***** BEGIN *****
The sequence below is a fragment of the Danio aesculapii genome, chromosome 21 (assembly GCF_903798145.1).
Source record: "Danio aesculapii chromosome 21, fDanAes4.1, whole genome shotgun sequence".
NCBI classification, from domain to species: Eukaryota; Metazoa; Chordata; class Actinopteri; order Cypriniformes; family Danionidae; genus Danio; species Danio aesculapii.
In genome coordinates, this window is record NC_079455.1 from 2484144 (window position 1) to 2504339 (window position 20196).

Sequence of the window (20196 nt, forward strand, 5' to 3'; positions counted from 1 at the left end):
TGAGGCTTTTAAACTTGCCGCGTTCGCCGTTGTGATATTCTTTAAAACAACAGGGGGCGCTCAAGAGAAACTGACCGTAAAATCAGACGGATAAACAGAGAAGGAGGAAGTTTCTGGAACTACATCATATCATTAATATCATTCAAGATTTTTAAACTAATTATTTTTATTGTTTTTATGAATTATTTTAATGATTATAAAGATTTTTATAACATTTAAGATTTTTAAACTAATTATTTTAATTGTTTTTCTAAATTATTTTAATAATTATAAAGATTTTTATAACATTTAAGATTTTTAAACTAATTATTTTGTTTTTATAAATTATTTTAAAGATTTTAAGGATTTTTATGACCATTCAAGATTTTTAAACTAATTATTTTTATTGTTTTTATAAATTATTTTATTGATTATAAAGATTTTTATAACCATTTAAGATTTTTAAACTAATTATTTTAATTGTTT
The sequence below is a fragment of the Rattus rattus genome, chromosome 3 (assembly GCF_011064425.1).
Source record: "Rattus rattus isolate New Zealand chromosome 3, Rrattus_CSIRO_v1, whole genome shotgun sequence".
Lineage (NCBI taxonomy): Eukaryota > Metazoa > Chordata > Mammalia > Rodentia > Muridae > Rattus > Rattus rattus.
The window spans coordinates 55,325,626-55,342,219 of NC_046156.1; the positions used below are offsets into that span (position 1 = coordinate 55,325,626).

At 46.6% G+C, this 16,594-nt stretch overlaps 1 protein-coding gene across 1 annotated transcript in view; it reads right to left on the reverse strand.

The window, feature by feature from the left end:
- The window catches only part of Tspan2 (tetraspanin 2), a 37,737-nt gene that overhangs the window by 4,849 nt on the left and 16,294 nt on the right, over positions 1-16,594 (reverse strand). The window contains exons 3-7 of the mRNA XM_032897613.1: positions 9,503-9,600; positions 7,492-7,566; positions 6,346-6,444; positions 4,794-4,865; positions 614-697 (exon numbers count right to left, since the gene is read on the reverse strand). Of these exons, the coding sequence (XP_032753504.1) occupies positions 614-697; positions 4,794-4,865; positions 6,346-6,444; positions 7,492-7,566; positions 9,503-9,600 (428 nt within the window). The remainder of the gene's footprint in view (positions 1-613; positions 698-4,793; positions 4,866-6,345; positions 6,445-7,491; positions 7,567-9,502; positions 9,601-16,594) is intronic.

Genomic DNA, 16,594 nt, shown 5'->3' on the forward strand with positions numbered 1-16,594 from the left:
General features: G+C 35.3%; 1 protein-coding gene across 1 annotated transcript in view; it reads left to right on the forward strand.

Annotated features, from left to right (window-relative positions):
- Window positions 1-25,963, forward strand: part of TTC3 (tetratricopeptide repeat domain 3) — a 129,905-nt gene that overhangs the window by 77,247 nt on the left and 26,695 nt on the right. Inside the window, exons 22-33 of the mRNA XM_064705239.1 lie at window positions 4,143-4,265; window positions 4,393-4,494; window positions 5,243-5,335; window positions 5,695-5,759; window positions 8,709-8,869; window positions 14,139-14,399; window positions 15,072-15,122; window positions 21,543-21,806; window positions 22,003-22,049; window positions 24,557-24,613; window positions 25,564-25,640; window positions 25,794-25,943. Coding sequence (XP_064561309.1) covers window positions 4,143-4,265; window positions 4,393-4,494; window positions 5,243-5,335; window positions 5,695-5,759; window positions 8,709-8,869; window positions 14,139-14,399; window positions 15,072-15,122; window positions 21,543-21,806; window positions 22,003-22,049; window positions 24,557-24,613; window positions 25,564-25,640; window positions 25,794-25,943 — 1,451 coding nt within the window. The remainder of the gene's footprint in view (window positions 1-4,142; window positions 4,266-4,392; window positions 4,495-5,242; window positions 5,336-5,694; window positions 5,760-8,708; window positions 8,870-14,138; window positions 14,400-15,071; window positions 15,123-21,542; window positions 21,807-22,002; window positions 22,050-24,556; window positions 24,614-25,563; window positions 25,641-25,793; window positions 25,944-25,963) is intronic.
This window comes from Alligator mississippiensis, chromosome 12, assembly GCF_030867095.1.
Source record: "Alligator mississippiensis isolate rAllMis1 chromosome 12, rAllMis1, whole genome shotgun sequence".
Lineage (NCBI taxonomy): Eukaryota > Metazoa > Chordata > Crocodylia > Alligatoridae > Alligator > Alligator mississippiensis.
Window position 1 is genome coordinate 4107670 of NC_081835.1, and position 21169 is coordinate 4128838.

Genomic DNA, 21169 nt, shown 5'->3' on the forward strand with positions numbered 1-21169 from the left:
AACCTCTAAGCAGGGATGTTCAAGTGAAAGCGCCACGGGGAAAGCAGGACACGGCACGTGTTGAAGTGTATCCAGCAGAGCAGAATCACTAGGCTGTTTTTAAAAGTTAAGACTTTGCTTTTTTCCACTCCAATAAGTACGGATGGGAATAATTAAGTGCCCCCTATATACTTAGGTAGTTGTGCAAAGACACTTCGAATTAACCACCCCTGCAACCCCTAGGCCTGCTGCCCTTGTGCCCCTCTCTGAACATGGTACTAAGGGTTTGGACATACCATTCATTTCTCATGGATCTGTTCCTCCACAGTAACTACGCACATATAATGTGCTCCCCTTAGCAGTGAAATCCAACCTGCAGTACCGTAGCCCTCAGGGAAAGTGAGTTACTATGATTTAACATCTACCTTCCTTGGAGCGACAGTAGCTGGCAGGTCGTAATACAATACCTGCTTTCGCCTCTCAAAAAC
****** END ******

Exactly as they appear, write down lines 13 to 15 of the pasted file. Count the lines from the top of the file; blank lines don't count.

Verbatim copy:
- The window catches only part of Tspan2 (tetraspanin 2), a 37,737-nt gene that overhangs the window by 4,849 nt on the left and 16,294 nt on the right, over positions 1-16,594 (reverse strand). The window contains exons 3-7 of the mRNA XM_032897613.1: positions 9,503-9,600; positions 7,492-7,566; positions 6,346-6,444; positions 4,794-4,865; positions 614-697 (exon numbers count right to left, since the gene is read on the reverse strand). Of these exons, the coding sequence (XP_032753504.1) occupies positions 614-697; positions 4,794-4,865; positions 6,346-6,444; positions 7,492-7,566; positions 9,503-9,600 (428 nt within the window). The remainder of the gene's footprint in view (positions 1-613; positions 698-4,793; positions 4,866-6,345; positions 6,445-7,491; positions 7,567-9,502; positions 9,601-16,594) is intronic.

Genomic DNA, 16,594 nt, shown 5'->3' on the forward strand with positions numbered 1-16,594 from the left:
General features: G+C 35.3%; 1 protein-coding gene across 1 annotated transcript in view; it reads left to right on the forward strand.